While Reigan claimed that Petch only gave her credit in one interview following the song’s initial release, Petch denies that, saying he has credited her in “a number of radio interviews” and that he was keen to “involve her” more across promotion of the song.

“I’ve taken Reigan’s calls and responded to her messages right away including reaching out a month ago to try and further resolve this without everyone expending more in legal bills, to which Reigan’s reply was ‘I think its best to leave coms, lawyers to lawyer’,” Petch said.

“At every stage over the past few months we have been trying to work with Reigan and her legal team to come to an agreement, accommodating precisely her recent demands (including ongoing royalties and feature credit) even though a deal was clearly made last year. We thought we’d reached an amicable commercial resolution 2 weeks ago- so that she would be recognised at the ARIAs, across DSPs and YouTube, but we have been waiting for Reigan to sign the agreement.”

Reigan claimed in her initial statement that “the best deal they could offer” her involved three times less performance income than other vocalists Petch has worked with, half the master percentage from the duo’s last deal – when they collaborated on previous single ‘Holding On’ – and her name featured on the song, which she said “has already began to decline”.

NME has contacted Reigan for comment on Petch’s statement.

In a statement given to NME last night, a spokesperson for TMRW Music said they were told by Petch’s team on November 12 that an agreement between Petch and Reigan had been reached – which lines up with Petch’s account of events.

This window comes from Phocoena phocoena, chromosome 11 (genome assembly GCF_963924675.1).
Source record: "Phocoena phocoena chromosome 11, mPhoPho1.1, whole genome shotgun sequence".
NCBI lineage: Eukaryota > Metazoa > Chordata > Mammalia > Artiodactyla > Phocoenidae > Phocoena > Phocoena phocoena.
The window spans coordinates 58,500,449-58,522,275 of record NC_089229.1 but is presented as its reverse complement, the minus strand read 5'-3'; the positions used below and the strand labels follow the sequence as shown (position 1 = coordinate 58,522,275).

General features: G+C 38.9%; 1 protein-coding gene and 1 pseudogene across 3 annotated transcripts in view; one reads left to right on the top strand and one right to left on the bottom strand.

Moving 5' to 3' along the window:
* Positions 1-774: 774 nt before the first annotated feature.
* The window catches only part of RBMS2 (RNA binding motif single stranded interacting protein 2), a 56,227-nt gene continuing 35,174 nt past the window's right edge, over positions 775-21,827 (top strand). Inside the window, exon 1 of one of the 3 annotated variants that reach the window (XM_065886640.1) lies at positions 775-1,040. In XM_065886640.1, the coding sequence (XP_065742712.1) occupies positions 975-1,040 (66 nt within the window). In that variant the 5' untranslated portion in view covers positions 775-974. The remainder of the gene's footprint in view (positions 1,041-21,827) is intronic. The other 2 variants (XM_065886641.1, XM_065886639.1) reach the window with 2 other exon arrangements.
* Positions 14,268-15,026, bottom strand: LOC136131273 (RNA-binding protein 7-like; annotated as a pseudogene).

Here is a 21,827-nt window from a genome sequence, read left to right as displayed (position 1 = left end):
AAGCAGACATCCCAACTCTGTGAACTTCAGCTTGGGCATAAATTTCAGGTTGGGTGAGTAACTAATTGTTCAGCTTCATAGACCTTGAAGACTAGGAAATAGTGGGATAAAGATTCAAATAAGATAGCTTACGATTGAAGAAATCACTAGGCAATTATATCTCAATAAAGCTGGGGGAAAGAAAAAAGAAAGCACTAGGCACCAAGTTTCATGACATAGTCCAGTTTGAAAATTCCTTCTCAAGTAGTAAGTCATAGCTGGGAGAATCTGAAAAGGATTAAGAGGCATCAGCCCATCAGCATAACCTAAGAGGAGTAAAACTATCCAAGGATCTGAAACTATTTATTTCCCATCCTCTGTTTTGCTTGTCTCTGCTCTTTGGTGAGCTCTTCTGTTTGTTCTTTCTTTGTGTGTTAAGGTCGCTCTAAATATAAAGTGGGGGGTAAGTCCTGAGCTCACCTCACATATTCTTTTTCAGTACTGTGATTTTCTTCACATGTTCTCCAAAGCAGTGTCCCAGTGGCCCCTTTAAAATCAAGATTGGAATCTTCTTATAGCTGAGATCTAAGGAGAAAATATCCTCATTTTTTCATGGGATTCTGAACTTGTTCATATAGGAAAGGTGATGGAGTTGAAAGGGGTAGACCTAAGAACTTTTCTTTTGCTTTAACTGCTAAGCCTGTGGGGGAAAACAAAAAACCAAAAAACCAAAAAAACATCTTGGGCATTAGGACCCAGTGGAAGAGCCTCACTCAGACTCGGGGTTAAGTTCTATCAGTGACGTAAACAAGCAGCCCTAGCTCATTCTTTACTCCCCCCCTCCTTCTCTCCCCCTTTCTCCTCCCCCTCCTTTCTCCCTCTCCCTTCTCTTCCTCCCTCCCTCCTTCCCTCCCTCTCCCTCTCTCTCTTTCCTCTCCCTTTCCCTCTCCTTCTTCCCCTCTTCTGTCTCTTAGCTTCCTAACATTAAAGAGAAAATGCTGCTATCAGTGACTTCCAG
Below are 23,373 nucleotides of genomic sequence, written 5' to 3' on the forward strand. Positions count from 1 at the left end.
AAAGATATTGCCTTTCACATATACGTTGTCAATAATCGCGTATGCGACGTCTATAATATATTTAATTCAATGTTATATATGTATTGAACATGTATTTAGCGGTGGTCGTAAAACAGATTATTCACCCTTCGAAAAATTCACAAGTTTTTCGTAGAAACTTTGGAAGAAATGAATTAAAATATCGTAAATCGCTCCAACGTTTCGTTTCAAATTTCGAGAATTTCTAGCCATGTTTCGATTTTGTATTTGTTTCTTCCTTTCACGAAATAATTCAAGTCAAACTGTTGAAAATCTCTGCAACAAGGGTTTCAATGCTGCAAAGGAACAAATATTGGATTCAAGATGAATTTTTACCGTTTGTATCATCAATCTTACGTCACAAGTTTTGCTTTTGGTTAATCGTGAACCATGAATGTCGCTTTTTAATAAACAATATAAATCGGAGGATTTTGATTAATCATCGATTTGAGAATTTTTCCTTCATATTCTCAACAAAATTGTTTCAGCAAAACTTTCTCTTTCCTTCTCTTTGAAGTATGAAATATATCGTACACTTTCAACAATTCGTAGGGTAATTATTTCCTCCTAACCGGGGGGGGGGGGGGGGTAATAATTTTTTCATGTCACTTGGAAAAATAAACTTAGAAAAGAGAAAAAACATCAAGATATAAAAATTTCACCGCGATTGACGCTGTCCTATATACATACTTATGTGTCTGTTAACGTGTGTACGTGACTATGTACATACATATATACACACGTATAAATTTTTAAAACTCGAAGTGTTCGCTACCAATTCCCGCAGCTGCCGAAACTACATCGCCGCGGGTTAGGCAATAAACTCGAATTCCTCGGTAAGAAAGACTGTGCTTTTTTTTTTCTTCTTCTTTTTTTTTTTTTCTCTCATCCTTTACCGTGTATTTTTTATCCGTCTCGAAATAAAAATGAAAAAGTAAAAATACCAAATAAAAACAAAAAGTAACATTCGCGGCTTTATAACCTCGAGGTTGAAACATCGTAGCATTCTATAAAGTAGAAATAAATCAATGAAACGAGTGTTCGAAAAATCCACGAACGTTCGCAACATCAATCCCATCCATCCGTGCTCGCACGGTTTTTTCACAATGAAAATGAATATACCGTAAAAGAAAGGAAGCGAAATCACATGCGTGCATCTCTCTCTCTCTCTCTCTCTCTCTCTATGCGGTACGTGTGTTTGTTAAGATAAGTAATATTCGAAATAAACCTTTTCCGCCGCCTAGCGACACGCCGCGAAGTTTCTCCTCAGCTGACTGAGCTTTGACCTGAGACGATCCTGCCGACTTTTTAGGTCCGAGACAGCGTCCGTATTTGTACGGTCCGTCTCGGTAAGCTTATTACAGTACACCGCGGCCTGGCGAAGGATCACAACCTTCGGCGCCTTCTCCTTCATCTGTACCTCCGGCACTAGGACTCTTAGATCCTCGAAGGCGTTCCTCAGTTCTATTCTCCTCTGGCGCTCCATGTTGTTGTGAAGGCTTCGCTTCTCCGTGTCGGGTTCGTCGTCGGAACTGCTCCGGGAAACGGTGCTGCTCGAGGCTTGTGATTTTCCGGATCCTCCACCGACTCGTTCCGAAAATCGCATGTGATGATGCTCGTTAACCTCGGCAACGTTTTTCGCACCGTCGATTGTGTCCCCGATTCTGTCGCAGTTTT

“We have been awaiting confirmation of execution of this agreement so that we can proceed with making changes to the product,” the statement from TMRW Music read. “We are disappointed to hear that this is not the case.”

Petch also said that he was “really surprised Reigan took this path on the eve of the ARIA’s when we had already agreed to settle this matter” and also claimed that he had received abusive social media messages over this dispute, some of which he said were “death threats”.

“I’m sure you can understand why I had to block people as no one should ever receive death threats or abuse online,” Petch said.

Reigan addressed the abuse being sent Petch’s way in a series of Instagram stories posted just before Petch published his statement. She said: “I wanted to come online and make a statement on something that I do not condone which is abuse towards Jolyon or TMRW or anyone, really.

“I need you guys to know I do not condone any abuse towards Jolyon. I’ve seen some hashtags – ‘#FJolyonPetch’ – that kind of stuff, it’s just not on… I’m not standing behind that.”

“If you do feel like supporting me,” Reigan continued, “I’m really doing this for justice of the track, not to absolutely bring somebody down.”

She also expressed her gratitude for having “a whole industry, a whole country” standing behind her in support, saying that she’s received more support over the last 24 hours than she has ever had with anything she’s “ever done” in her career.

“I’m so grateful for the support, it’s been incredible,” she said, “but please can we not abuse anyone? Let’s just do this through love.”

‘Dreams’ was nominated for Best Dance Release at the 2021 ARIA Awards, though it lost to RÜFÜS DU SOL‘s ‘Alive’. NME has reached out to ARIA for comment.